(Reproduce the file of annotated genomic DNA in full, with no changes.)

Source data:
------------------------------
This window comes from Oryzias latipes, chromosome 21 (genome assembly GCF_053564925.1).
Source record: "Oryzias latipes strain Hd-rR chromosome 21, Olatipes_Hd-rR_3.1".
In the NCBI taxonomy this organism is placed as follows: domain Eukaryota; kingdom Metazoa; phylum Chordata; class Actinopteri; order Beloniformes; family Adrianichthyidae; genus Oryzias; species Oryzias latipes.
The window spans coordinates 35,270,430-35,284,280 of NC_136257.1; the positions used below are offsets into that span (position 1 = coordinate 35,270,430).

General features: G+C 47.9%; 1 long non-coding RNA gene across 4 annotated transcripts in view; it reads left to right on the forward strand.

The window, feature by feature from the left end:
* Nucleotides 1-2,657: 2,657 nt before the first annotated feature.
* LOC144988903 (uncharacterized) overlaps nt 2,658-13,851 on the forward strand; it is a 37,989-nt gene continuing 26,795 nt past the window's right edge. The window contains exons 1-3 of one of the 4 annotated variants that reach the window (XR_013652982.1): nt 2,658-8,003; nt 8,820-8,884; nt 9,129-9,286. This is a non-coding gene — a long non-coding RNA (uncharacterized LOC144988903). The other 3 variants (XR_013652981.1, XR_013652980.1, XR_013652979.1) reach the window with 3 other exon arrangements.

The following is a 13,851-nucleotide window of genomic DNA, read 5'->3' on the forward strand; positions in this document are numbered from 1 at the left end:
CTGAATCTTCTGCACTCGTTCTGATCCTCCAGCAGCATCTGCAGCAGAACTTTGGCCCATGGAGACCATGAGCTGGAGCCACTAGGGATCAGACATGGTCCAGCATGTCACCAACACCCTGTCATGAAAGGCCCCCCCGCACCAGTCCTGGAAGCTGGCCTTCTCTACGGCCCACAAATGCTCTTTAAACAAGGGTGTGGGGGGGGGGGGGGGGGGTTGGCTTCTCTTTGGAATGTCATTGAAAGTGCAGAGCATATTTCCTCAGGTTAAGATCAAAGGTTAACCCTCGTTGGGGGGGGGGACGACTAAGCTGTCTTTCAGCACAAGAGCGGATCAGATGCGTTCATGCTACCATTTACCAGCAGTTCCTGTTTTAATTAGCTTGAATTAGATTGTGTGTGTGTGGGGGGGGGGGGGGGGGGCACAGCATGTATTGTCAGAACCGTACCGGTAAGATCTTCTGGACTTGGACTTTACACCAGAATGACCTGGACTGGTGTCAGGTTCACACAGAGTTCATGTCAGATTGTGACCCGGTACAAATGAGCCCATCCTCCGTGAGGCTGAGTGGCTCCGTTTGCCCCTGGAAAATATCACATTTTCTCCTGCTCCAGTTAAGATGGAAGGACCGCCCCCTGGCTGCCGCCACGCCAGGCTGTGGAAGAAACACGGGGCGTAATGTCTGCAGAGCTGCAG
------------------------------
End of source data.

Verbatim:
This window comes from Oryzias latipes, chromosome 21 (genome assembly GCF_053564925.1).
Source record: "Oryzias latipes strain Hd-rR chromosome 21, Olatipes_Hd-rR_3.1".
In the NCBI taxonomy this organism is placed as follows: domain Eukaryota; kingdom Metazoa; phylum Chordata; class Actinopteri; order Beloniformes; family Adrianichthyidae; genus Oryzias; species Oryzias latipes.
The window spans coordinates 35,270,430-35,284,280 of NC_136257.1; the positions used below are offsets into that span (position 1 = coordinate 35,270,430).

General features: G+C 47.9%; 1 long non-coding RNA gene across 4 annotated transcripts in view; it reads left to right on the forward strand.

The window, feature by feature from the left end:
* Nucleotides 1-2,657: 2,657 nt before the first annotated feature.
* LOC144988903 (uncharacterized) overlaps nt 2,658-13,851 on the forward strand; it is a 37,989-nt gene continuing 26,795 nt past the window's right edge. The window contains exons 1-3 of one of the 4 annotated variants that reach the window (XR_013652982.1): nt 2,658-8,003; nt 8,820-8,884; nt 9,129-9,286. This is a non-coding gene — a long non-coding RNA (uncharacterized LOC144988903). The other 3 variants (XR_013652981.1, XR_013652980.1, XR_013652979.1) reach the window with 3 other exon arrangements.

The following is a 13,851-nucleotide window of genomic DNA, read 5'->3' on the forward strand; positions in this document are numbered from 1 at the left end:
CTGAATCTTCTGCACTCGTTCTGATCCTCCAGCAGCATCTGCAGCAGAACTTTGGCCCATGGAGACCATGAGCTGGAGCCACTAGGGATCAGACATGGTCCAGCATGTCACCAACACCCTGTCATGAAAGGCCCCCCCGCACCAGTCCTGGAAGCTGGCCTTCTCTACGGCCCACAAATGCTCTTTAAACAAGGGTGTGGGGGGGGGGGGGGGGGGTTGGCTTCTCTTTGGAATGTCATTGAAAGTGCAGAGCATATTTCCTCAGGTTAAGATCAAAGGTTAACCCTCGTTGGGGGGGGGGACGACTAAGCTGTCTTTCAGCACAAGAGCGGATCAGATGCGTTCATGCTACCATTTACCAGCAGTTCCTGTTTTAATTAGCTTGAATTAGATTGTGTGTGTGTGGGGGGGGGGGGGGGGGGCACAGCATGTATTGTCAGAACCGTACCGGTAAGATCTTCTGGACTTGGACTTTACACCAGAATGACCTGGACTGGTGTCAGGTTCACACAGAGTTCATGTCAGATTGTGACCCGGTACAAATGAGCCCATCCTCCGTGAGGCTGAGTGGCTCCGTTTGCCCCTGGAAAATATCACATTTTCTCCTGCTCCAGTTAAGATGGAAGGACCGCCCCCTGGCTGCCGCCACGCCAGGCTGTGGAAGAAACACGGGGCGTAATGTCTGCAGAGCTGCAG